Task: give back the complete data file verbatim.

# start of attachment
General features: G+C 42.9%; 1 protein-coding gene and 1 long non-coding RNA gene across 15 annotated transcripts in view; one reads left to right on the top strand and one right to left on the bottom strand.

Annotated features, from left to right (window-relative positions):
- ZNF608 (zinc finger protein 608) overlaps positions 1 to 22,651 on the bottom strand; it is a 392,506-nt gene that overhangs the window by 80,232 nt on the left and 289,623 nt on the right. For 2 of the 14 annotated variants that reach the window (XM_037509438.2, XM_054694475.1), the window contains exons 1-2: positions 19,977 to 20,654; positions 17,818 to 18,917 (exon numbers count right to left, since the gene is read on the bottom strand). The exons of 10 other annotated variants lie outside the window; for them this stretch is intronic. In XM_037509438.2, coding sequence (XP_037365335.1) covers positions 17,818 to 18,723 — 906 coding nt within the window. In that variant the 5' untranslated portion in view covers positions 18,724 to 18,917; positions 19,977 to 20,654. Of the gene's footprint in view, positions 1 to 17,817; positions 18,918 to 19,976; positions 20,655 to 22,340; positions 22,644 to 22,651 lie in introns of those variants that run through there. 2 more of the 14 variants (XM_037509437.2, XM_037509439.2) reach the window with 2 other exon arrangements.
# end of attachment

General features: G+C 42.9%; 1 protein-coding gene and 1 long non-coding RNA gene across 15 annotated transcripts in view; one reads left to right on the top strand and one right to left on the bottom strand.

Annotated features, from left to right (window-relative positions):
- ZNF608 (zinc finger protein 608) overlaps positions 1 to 22,651 on the bottom strand; it is a 392,506-nt gene that overhangs the window by 80,232 nt on the left and 289,623 nt on the right. For 2 of the 14 annotated variants that reach the window (XM_037509438.2, XM_054694475.1), the window contains exons 1-2: positions 19,977 to 20,654; positions 17,818 to 18,917 (exon numbers count right to left, since the gene is read on the bottom strand). The exons of 10 other annotated variants lie outside the window; for them this stretch is intronic. In XM_037509438.2, coding sequence (XP_037365335.1) covers positions 17,818 to 18,723 — 906 coding nt within the window. In that variant the 5' untranslated portion in view covers positions 18,724 to 18,917; positions 19,977 to 20,654. Of the gene's footprint in view, positions 1 to 17,817; positions 18,918 to 19,976; positions 20,655 to 22,340; positions 22,644 to 22,651 lie in introns of those variants that run through there. 2 more of the 14 variants (XM_037509437.2, XM_037509439.2) reach the window with 2 other exon arrangements.